I returned to Silwan a few days later, this time from its western side, through the Dung Gate, on the Old City’s southern margin, then up Derech Ha’Ophel and south along Al-Tourba street (can’t recall the Hebrew name assigned to it by Jerusalem authorities). A few steps down the steep hill, one of Jerusalem’s mega-tourist destinations – the City of David – steals a commanding view of Silwan and the Valley of Kidron. The archaeological site, presumed to be Jerusalem’s original location and King David’s residence (disputed by some), offers right-wing Israelis a splendid platform for asserting their exclusive claim to the city, and to the lowly Palestinian neighborhoods beneath.
Beginning in 1986, the Ir David Foundation (Ilad) has played a lead role in developing the site, in cooperation with Israel’s Nature and Parks and Antiquities Authorities. Non-governmental archaeologists have taken Ilad to task for carrying out excavations in a reckless manner, alleged political aims in mind. Others accuse Ilad of dispossessing local Palestinians, in cahoots with the Jewish National Fund. Israelis of the highest credentials have given the site a thumbs down.
For the Palestinian residents of Silwan, the consequences of City of David excavations have been horrible: nighttime drilling; crumbling ceilings; homes bulldozed in search of Hebrew relics.
I spent half an hour wandering around “Jerusalem Walls National Park.” This being Saturday Sabbath, the ticket kiosk was conveniently shut tight, enabling me to stroll about without having to contribute.
Straight to the viewing platform I strode, for a long look at little Batan al-Hawa, clinging to the Valley of Kidron’s eastern slope, then headed out the park gates. To the left, a couple of hundred yards down the hill, through the neighborhood of Wadi Hilweh, one comes upon a spot breathless Jewish and Christian Zionists surely never visit.
The Wadi Hilweh Information Center has been a gathering spot for the neighborhood’s 6000 residents since 2007. I spoke with Sahar Abbasi, the center’s deputy director and woman/children activities coordinator. The center has provided a safe space where several hundred local kids can read, write, play music and do theater, safe from harassment by armed settlers, and from the temptation to throw stones, then get dragged off to Jerusalem’s notorious Russian Compound, Sahar told me. (This and this report describe Israeli abuse of children at the hands of soldiers and police).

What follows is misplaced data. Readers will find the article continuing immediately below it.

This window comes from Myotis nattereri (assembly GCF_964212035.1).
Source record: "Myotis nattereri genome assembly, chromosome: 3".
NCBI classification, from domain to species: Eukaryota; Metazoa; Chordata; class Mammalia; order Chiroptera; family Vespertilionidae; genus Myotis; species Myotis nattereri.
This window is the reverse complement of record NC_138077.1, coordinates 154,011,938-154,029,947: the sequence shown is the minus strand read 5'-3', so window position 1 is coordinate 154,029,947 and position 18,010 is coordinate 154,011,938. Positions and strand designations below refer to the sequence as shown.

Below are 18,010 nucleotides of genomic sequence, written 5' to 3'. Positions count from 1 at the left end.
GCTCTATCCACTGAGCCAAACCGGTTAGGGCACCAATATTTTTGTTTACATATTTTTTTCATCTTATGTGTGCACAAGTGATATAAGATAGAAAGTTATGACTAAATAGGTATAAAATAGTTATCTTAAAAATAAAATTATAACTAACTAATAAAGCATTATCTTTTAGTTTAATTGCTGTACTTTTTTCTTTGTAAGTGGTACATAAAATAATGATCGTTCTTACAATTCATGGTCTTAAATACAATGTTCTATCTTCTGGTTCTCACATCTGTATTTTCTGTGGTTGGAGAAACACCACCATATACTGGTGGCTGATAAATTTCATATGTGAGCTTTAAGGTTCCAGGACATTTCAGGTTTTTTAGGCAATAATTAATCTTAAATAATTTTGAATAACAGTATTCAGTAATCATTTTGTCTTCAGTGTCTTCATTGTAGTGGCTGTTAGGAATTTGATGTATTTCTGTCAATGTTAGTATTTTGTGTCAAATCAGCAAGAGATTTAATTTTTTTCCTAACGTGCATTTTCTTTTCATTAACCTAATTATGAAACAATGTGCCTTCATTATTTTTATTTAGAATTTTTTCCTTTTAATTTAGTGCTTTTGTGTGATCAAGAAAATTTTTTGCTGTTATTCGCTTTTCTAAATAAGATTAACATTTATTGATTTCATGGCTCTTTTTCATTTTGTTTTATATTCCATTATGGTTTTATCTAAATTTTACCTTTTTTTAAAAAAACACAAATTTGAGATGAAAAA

Of course, Palestinians are sociable and creative. A women’s group formed in 2009. Mothers, sisters and wives gathered to cook, sew, embroider, create jewelry and mosaics, and to discuss their legal rights; how to prepare for arrest and interrogation, or just to drink coffee and talk. Youth formed a rap group called Dandara.
Silwan Palestinians are unhappy with how they’re treated. They are tax-paying Jerusalem residents, Sahar told me, but receive few if any municipal services in return. To the contrary, the threat of eviction hangs perennially over their heads.
Sahar is typical. She holds Jordanian nationality, and is free to travel through Israel proper. But her Jerusalem residency card is only good for ten years, and what Israel gives, it takes away. Stripping families of their Jerusalem residency is a favored form of collective punishment.
There are no truly safe spaces in Wadi Silweh, Sahar tells me. Police go wherever they wish. Kids are liable to be arrested the second they step onto the street.
On more trivial matters, East Jerusalem authorities, soldiers, police and settlers go to great length to impress upon Palestinians how worthless they’re deemed to be. Wall art is declared “provocative” and painted over.
In spite of it all, Sahar Abbasi thinks Palestinians and Jews can live side by side in Silwan, provided terms are equal. Yemeni Jews and Arabs coexisted harmoniously in late 19th century Silwan, her grandmother told her. Back in the eighties and nineties, Jewish students and tourists came and went without a fuss, Sahar says. Why not today?
If Donald Trump ends up endorsing Jewish supremacy over all of Jerusalem, Jews and Palestinians will clearly have to figure out how. Until they do, blatant, hardcore apartheid will no doubt prevail throughout poor little Silwan for an indefinite period of time.
Listen to these audio-pics. All images by David Kattenburg.